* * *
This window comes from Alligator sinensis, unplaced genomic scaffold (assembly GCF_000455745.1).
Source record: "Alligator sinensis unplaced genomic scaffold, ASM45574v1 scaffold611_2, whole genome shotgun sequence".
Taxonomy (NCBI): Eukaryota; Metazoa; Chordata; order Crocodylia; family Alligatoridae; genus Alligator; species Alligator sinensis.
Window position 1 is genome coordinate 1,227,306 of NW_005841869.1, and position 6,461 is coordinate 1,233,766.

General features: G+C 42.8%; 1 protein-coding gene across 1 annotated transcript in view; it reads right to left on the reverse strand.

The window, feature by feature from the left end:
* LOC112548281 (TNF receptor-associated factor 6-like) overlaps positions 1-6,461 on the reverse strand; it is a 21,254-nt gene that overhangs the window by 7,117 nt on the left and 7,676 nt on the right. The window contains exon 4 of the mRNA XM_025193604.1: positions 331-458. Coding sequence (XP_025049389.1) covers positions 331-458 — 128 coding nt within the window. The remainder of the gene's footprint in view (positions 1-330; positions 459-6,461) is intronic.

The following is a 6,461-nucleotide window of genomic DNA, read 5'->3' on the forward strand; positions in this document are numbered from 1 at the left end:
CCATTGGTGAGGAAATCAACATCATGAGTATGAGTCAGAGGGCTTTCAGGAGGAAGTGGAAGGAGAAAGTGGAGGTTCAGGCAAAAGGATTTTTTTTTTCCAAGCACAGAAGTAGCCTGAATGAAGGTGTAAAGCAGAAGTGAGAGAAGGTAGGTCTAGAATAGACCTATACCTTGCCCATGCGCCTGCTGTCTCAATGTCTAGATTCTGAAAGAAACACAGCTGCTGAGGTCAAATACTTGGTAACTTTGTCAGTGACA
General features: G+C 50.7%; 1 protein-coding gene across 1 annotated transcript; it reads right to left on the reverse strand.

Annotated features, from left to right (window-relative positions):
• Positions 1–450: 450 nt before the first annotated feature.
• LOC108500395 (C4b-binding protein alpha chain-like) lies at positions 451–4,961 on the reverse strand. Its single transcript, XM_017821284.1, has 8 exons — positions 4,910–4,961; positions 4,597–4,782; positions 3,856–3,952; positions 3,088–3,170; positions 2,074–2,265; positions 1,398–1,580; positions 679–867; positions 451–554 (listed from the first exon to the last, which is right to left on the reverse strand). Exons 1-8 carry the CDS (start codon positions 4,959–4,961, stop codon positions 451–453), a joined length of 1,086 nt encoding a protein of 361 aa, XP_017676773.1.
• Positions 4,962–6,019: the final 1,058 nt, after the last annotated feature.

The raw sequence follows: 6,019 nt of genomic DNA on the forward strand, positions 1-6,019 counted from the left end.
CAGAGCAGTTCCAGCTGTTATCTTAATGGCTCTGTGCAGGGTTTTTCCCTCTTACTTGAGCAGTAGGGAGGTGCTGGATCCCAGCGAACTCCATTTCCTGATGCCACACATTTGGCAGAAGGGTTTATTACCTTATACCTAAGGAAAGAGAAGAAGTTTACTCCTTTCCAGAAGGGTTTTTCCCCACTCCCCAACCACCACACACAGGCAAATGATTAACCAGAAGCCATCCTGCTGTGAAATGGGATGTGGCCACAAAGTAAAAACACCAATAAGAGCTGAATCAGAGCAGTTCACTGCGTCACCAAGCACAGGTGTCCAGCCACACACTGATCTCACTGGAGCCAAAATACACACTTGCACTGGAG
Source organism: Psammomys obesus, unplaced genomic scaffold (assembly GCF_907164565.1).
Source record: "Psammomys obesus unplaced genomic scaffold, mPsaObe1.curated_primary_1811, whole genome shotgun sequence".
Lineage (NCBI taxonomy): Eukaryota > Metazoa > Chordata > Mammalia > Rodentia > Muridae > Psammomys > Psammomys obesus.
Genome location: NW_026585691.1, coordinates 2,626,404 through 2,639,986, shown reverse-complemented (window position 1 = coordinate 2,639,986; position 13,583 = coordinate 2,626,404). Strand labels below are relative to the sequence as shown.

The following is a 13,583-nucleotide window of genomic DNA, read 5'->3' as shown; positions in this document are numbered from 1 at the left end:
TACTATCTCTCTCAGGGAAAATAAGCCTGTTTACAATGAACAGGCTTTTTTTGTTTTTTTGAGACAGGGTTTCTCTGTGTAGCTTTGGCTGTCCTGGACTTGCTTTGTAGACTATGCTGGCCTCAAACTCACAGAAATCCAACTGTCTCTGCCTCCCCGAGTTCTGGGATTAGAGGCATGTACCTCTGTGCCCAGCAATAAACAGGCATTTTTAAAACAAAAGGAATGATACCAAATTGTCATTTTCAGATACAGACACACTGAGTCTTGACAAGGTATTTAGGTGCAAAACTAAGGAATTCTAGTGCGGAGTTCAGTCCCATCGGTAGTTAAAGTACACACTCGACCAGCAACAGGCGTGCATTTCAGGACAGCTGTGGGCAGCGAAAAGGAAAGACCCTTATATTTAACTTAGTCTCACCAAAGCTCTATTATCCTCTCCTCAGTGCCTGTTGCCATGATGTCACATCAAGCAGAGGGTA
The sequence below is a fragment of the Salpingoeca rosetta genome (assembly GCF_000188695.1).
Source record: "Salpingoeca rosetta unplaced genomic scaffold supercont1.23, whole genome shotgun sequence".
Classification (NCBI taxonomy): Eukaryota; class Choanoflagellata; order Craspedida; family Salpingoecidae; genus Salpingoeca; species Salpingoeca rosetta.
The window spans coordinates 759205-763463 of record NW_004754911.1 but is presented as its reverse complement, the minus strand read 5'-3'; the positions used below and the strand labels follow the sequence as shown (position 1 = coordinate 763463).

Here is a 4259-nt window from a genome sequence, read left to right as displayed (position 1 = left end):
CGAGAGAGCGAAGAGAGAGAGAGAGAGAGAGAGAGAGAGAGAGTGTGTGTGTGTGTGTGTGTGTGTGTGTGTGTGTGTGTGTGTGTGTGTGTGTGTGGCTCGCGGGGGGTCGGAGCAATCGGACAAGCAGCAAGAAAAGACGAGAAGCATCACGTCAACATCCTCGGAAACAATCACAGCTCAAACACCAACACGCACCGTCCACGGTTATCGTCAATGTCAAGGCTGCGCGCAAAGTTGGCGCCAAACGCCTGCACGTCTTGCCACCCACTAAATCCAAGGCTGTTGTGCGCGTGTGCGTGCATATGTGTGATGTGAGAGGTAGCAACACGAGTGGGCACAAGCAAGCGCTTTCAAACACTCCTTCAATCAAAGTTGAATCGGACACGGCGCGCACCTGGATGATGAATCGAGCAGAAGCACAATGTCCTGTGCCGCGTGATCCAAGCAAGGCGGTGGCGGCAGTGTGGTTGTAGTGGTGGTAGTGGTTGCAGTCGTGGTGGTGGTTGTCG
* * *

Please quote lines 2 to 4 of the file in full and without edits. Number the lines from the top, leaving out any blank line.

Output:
Source record: "Alligator sinensis unplaced genomic scaffold, ASM45574v1 scaffold611_2, whole genome shotgun sequence".
Taxonomy (NCBI): Eukaryota; Metazoa; Chordata; order Crocodylia; family Alligatoridae; genus Alligator; species Alligator sinensis.
Window position 1 is genome coordinate 1,227,306 of NW_005841869.1, and position 6,461 is coordinate 1,233,766.